The introductory course to the Earth and Environmental Science major, ENVS 200, will be revamped and relisted this coming semester. | Courtesy of Pixabay

Earth and Environmental Science 200, the introductory earth science and environmental studies course, will be updated with a new and more specialized curriculum and listed as Earth and Environmental Science 100.

The course, popular among non-majors for counting for two general education requirements — Quantitative Data Analysis and Physical World — is becoming more distinct from other earth science courses and aimed at introducing the field of environmental science. The new course will also be offered in the spring, whereas Earth and Environmental Science 200 was offered only in the fall.

Alain Plante, the course’s instructor and undergraduate chair of the Earth and Environmental Science Department, is responsible for the recently announced change. He began teaching the course in 2007.

On the motivation to change Earth and Environmental Science 200 to Earth and Environmental Science 100 Plante said, “As student demand and interest evolved, I felt it was time to create an actual environmental science course.”

The action aims both to increase accessibility for non-majors drawn towards environmental science and to provide a course more relevant to environmental science concentrations.

Plante expressed fears that students drawn to the environmental science of the course were being turned off by the earth sciences and geology aspects of the curriculum.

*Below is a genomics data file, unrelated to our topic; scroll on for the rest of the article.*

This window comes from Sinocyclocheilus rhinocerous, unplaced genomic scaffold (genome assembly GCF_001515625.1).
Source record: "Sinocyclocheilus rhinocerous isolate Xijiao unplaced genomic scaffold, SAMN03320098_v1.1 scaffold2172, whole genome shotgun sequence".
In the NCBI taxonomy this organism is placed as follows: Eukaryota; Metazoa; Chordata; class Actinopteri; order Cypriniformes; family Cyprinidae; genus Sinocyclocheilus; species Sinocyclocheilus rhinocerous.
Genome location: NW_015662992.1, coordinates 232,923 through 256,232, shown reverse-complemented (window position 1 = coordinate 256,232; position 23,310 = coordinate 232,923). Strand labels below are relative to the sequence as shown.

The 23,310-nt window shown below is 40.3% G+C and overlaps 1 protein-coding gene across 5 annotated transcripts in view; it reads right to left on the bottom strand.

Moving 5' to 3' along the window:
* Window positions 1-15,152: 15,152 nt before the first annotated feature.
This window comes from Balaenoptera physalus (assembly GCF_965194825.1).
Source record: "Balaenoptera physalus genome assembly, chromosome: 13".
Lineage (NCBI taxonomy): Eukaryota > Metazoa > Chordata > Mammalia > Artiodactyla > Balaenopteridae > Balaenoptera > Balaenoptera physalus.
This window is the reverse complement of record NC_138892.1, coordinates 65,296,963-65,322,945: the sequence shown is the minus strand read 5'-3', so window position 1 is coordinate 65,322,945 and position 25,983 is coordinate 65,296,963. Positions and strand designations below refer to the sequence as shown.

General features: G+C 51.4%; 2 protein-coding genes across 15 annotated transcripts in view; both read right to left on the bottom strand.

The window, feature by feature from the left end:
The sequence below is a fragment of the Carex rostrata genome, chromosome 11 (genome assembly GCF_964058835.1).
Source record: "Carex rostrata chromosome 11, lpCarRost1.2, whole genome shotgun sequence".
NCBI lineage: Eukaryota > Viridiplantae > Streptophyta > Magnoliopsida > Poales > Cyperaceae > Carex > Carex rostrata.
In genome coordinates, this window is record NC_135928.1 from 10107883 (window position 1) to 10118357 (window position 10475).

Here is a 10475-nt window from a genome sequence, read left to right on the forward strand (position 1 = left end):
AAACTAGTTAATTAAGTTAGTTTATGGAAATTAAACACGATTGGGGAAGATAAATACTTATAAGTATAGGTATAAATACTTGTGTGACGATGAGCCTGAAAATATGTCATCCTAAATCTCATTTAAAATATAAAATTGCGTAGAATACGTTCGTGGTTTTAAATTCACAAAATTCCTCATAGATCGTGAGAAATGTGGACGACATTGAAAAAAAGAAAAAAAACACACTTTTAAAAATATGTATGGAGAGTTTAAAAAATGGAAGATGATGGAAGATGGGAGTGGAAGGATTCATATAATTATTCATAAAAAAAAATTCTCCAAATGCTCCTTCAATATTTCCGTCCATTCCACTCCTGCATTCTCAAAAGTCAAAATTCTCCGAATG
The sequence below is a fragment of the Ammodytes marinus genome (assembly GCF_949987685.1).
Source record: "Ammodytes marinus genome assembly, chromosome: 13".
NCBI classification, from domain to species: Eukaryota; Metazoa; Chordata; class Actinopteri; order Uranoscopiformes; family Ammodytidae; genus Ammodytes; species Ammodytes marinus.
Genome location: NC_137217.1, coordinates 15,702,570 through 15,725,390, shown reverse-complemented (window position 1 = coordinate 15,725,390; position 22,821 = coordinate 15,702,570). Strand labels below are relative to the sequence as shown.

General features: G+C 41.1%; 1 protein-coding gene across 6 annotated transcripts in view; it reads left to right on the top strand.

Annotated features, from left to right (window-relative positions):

Referring to the the overlap with the geology curriculum, Plante said, “it’s not geology 100, but when I first started teaching this course I had to learn a lot of geology.”

Penn Course Review rates the class as a 2.4 and the description describes specific disinterest about topics such as soil processes. College sophomore John Holmes, who took the class last year, found that his non-major peers had difficulty pulling something substantial out of the class.

“Dr. Plante will probably not do as much of those topics in an environmental science class as an earth science, so the change will probably be good in that regard,” Holmes said.

Earth and Environmental Science 100 is one of several other classes, mostly geology courses, that double-count for Quantitative Data Analysis and Physical World requirements. The majority of students take the class with this in mind.

“Out of [150 students] there might be a dozen who become majors. Most people take it for the general ed requirements,” Plante said.

Students specifically chose Earth and Environmental Science 200 from other double-counting courses, such as Geology 130 “Oceanography,” because of the attention environmentalism has given the field. College freshman Luca Chiaperotti, an economics major taking “Oceanography” to meet requirements, said that the new design of Earth and Environmental Science 100, with a greater emphasis on human interaction with the environment, would attract him.

“The curriculum would inform me on things important to understand as I carry out the rest of my life, even if I never take another class regarding the environment” he said.

Earth and Environmental Science 100 will be the new introductory course for environmental studies and the environmental science concentration. The new design aims to provide an accessible and in-depth introduction of environmental science and human interaction to those with a specific interest or those just passing through.

Plante believes the new course will be a better introduction to environmental science.

“The new course will better reflect the progression of the major,” Plante said.

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